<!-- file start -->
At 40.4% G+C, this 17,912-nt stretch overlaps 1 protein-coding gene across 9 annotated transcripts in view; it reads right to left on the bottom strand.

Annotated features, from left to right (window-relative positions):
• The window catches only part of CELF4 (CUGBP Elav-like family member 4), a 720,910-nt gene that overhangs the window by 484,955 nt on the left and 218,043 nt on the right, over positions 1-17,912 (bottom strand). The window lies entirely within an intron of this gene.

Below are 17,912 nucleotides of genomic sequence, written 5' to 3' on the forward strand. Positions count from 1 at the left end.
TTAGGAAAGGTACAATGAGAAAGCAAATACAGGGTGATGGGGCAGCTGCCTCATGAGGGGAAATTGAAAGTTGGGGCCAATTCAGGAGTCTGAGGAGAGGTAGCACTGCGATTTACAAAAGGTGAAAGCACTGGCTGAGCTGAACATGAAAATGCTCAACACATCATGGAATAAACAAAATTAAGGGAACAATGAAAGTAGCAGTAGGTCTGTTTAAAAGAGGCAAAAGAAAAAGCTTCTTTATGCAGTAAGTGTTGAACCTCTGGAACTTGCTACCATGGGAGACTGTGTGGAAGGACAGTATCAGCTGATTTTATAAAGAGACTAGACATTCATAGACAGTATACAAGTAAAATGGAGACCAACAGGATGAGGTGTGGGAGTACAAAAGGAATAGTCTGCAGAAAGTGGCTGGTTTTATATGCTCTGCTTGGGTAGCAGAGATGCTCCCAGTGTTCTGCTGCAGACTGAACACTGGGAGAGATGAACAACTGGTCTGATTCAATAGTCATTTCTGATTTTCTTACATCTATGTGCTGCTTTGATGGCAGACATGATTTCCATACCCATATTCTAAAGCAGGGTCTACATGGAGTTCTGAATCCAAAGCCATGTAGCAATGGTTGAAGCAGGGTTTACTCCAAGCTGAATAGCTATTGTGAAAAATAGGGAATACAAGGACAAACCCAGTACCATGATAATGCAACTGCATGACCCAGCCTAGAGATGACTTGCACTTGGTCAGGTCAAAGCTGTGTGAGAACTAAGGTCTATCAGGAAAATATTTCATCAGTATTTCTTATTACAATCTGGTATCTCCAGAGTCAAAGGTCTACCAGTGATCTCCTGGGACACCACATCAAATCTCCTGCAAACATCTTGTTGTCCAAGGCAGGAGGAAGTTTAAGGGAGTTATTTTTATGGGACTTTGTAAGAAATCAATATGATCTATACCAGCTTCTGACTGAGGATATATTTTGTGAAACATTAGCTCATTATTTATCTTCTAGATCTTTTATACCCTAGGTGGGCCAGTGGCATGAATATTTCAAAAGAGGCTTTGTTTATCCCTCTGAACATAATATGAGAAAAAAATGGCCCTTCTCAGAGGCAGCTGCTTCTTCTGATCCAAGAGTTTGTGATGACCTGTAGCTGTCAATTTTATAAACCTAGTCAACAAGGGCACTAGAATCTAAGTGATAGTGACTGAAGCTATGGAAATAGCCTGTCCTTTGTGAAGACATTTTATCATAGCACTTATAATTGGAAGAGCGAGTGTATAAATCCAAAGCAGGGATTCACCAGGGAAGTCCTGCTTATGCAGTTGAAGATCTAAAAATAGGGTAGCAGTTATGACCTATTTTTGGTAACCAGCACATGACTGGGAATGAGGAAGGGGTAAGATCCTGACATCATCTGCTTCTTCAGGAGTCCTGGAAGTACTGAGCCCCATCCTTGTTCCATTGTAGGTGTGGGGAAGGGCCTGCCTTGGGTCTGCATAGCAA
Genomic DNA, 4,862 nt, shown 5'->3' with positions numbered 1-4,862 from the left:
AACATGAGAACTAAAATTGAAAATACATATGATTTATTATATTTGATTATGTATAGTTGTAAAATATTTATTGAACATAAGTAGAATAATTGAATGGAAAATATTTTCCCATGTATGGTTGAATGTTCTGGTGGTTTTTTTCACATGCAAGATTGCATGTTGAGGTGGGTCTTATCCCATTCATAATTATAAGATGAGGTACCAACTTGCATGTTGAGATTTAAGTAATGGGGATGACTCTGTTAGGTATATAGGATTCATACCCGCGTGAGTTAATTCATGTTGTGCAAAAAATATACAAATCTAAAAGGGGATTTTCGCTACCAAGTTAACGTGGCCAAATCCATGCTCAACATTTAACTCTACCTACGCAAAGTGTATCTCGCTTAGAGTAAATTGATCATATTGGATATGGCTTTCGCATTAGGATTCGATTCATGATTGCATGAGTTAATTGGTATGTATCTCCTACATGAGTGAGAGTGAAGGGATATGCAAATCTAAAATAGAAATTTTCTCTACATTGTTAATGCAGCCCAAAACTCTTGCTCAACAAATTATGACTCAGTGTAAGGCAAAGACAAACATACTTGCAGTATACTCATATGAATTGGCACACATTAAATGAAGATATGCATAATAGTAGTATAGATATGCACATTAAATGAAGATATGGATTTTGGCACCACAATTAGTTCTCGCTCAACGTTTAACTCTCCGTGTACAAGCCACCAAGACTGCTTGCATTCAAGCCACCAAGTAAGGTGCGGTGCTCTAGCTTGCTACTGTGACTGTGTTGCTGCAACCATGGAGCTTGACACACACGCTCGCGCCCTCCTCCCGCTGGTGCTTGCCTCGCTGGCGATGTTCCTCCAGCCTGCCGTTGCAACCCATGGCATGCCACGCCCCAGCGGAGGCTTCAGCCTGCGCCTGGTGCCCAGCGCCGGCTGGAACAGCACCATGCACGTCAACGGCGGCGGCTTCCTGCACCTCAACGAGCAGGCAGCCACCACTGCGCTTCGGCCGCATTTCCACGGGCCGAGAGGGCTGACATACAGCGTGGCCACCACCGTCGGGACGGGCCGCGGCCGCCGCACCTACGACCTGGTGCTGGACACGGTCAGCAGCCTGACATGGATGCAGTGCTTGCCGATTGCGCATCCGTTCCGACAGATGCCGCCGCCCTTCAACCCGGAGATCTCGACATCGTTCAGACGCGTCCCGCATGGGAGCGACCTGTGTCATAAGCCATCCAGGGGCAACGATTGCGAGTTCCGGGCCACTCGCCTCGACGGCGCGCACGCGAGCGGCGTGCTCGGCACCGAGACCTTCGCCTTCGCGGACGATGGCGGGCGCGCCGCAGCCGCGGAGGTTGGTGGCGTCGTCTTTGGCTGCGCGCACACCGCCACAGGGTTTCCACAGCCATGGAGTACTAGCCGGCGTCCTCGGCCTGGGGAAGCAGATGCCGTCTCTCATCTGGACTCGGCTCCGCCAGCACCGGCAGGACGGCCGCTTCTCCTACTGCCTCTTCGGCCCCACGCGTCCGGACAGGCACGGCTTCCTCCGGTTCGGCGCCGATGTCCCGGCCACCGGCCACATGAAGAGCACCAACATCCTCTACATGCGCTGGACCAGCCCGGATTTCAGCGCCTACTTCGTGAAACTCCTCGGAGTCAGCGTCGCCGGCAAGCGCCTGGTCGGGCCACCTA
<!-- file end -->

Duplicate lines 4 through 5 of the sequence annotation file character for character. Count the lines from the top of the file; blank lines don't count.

Below are 17,912 nucleotides of genomic sequence, written 5' to 3' on the forward strand. Positions count from 1 at the left end.
TTAGGAAAGGTACAATGAGAAAGCAAATACAGGGTGATGGGGCAGCTGCCTCATGAGGGGAAATTGAAAGTTGGGGCCAATTCAGGAGTCTGAGGAGAGGTAGCACTGCGATTTACAAAAGGTGAAAGCACTGGCTGAGCTGAACATGAAAATGCTCAACACATCATGGAATAAACAAAATTAAGGGAACAATGAAAGTAGCAGTAGGTCTGTTTAAAAGAGGCAAAAGAAAAAGCTTCTTTATGCAGTAAGTGTTGAACCTCTGGAACTTGCTACCATGGGAGACTGTGTGGAAGGACAGTATCAGCTGATTTTATAAAGAGACTAGACATTCATAGACAGTATACAAGTAAAATGGAGACCAACAGGATGAGGTGTGGGAGTACAAAAGGAATAGTCTGCAGAAAGTGGCTGGTTTTATATGCTCTGCTTGGGTAGCAGAGATGCTCCCAGTGTTCTGCTGCAGACTGAACACTGGGAGAGATGAACAACTGGTCTGATTCAATAGTCATTTCTGATTTTCTTACATCTATGTGCTGCTTTGATGGCAGACATGATTTCCATACCCATATTCTAAAGCAGGGTCTACATGGAGTTCTGAATCCAAAGCCATGTAGCAATGGTTGAAGCAGGGTTTACTCCAAGCTGAATAGCTATTGTGAAAAATAGGGAATACAAGGACAAACCCAGTACCATGATAATGCAACTGCATGACCCAGCCTAGAGATGACTTGCACTTGGTCAGGTCAAAGCTGTGTGAGAACTAAGGTCTATCAGGAAAATATTTCATCAGTATTTCTTATTACAATCTGGTATCTCCAGAGTCAAAGGTCTACCAGTGATCTCCTGGGACACCACATCAAATCTCCTGCAAACATCTTGTTGTCCAAGGCAGGAGGAAGTTTAAGGGAGTTATTTTTATGGGACTTTGTAAGAAATCAATATGATCTATACCAGCTTCTGACTGAGGATATATTTTGTGAAACATTAGCTCATTATTTATCTTCTAGATCTTTTATACCCTAGGTGGGCCAGTGGCATGAATATTTCAAAAGAGGCTTTGTTTATCCCTCTGAACATAATATGAGAAAAAAATGGCCCTTCTCAGAGGCAGCTGCTTCTTCTGATCCAAGAGTTTGTGATGACCTGTAGCTGTCAATTTTATAAACCTAGTCAACAAGGGCACTAGAATCTAAGTGATAGTGACTGAAGCTATGGAAATAGCCTGTCCTTTGTGAAGACATTTTATCATAGCACTTATAATTGGAAGAGCGAGTGTATAAATCCAAAGCAGGGATTCACCAGGGAAGTCCTGCTTATGCAGTTGAAGATCTAAAAATAGGGTAGCAGTTATGACCTATTTTTGGTAACCAGCACATGACTGGGAATGAGGAAGGGGTAAGATCCTGACATCATCTGCTTCTTCAGGAGTCCTGGAAGTACTGAGCCCCATCCTTGTTCCATTGTAGGTGTGGGGAAGGGCCTGCCTTGGGTCTGCATAGCAA